Engineering Driven vs. Community Driven (was Re: Ugliness)

Dr. H. Nikolaus Schaller hns at
Wed Apr 30 10:55:35 CEST 2008

Hi all,
although I am jumping in the middle of the discussion, I think I have  
some valuable contributions
to bridge the engineering, marketing and community points of views.

Am 29.04.2008 um 20:03 schrieb Flemming Richter Mikkelsen:

> On 4/29/08, Lowell Higley <higleylh at> wrote:
> When I think of marketing I think of Apple and Google. Apple is for  
> some
> specific group of people while Google manage to reach all. Why?

This raises

Question 1: why don't we think of "Openmoko"?

> It is not because Google is free. Try to compare OpenOffice with m$  
> office.
> M$ office gets its users because it's pushed on us (huge  
> availability and
> commenly known).
> Google engineered what the market requested. They found out what
> people wanted and how to give it to them. I remember that I started  
> using

Question 2 (already asked by Lowell): which market requirements did  
Openmoko find
by focus groups?

BTW: There are Mobile Phone market studies for approx. 5000$ which make
predictions for the next 5 years. Nonsense? No. I did read and compare  
in 2005
the Strategy Analytics study from 2001 and it was quite accurately
predicting camera phones, smartphones, MP3 players, typical screen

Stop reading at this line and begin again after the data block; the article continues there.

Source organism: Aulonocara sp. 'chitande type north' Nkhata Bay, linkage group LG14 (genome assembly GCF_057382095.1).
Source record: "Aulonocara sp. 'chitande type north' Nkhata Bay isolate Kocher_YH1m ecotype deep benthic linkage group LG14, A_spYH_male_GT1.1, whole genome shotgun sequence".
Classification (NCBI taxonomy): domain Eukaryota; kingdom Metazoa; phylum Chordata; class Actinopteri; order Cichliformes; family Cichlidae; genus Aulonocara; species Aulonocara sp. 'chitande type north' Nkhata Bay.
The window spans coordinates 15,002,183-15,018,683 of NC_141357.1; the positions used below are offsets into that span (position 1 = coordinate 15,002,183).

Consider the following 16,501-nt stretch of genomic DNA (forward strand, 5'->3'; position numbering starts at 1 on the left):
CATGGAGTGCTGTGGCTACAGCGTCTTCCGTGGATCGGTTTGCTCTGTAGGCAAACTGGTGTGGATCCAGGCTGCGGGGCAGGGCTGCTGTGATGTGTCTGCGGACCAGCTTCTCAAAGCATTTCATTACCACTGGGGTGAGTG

sizes etc.
Which all were quite rare in 2001.

Well, such a study never goes down to the level that the 2003 study  
did predict
the iPhone or Openmoko to come in 2007:)

But they can predict technological platforms to come.
I.e. 256MB RAM, 600MHz processor, VGA display. Comparing that with a
2001 Desktop PC gives an indication that 2008 is the year of originally
Desktop OS platforms to be mobilized.

IMHO using a community to discuss and reinvent the same things is a  
good approach,
but can't replace solid studies by specialists.

So defining the next generation product is not necessarily a community  

Question 3: is the Openmoko project aware of these studies and using  

> the search engine because someone recommended it to me. This was many
> years ago... other people recommended me other search engines. Some
> might be better, but Google is good enough so I do not change right  
> now.
> I have no idea about marketing, but I like Steve's idea about open
> marketing. If we show the phone to many people, some of them might get
> interested. I started using Linux because a friend of me told me  
> about it.

Marketing has two aspects:

a) Market knowledge/intelligence, i.e. who are the customers, what do  
want, how can we achieve that. This is the question about "Engineering  
vs. Community driven".

b) Market communication: this is making the market aware of the products

As someone who observes this project since it became public in  
November 2006,
Openmoko did have a great start by the initial announcements and got a  
lot of
press coverage, because it was

* unknown
* different (the openness approach)
* announced first products for February 2007

The reason why there was so much coverage is simple:

There had been rumours of an iPhone by end of 2006. And everyone  
thought that there is someone
coming around the corner who is better and even faster than Apple.

Now, let's compare what potential customers find if they research what  
they find in
the Internet:

* great start (termed the "iPhone killer")
* but delayed product delivery and not yet finished (software)
* Openmoko did a really good job in showing and explaining the device